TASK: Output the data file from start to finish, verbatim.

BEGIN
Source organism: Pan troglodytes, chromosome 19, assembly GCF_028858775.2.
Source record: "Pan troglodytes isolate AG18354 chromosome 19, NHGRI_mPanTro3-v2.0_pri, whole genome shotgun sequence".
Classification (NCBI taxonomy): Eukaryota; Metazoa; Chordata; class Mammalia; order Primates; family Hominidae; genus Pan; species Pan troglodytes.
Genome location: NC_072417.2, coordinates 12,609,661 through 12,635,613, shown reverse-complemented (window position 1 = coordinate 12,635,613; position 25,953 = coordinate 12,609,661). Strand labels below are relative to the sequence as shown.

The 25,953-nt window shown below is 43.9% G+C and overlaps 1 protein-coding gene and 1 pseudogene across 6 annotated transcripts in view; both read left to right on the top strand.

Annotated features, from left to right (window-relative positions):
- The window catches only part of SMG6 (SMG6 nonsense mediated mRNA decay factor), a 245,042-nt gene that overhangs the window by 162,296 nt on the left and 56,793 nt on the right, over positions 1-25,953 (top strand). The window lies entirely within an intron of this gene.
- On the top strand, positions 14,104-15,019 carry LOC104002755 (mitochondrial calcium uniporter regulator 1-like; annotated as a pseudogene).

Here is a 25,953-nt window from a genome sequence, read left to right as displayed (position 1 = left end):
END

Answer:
Source organism: Pan troglodytes, chromosome 19, assembly GCF_028858775.2.
Source record: "Pan troglodytes isolate AG18354 chromosome 19, NHGRI_mPanTro3-v2.0_pri, whole genome shotgun sequence".
Classification (NCBI taxonomy): Eukaryota; Metazoa; Chordata; class Mammalia; order Primates; family Hominidae; genus Pan; species Pan troglodytes.
Genome location: NC_072417.2, coordinates 12,609,661 through 12,635,613, shown reverse-complemented (window position 1 = coordinate 12,635,613; position 25,953 = coordinate 12,609,661). Strand labels below are relative to the sequence as shown.

The 25,953-nt window shown below is 43.9% G+C and overlaps 1 protein-coding gene and 1 pseudogene across 6 annotated transcripts in view; both read left to right on the top strand.

Annotated features, from left to right (window-relative positions):
- The window catches only part of SMG6 (SMG6 nonsense mediated mRNA decay factor), a 245,042-nt gene that overhangs the window by 162,296 nt on the left and 56,793 nt on the right, over positions 1-25,953 (top strand). The window lies entirely within an intron of this gene.
- On the top strand, positions 14,104-15,019 carry LOC104002755 (mitochondrial calcium uniporter regulator 1-like; annotated as a pseudogene).

Here is a 25,953-nt window from a genome sequence, read left to right as displayed (position 1 = left end):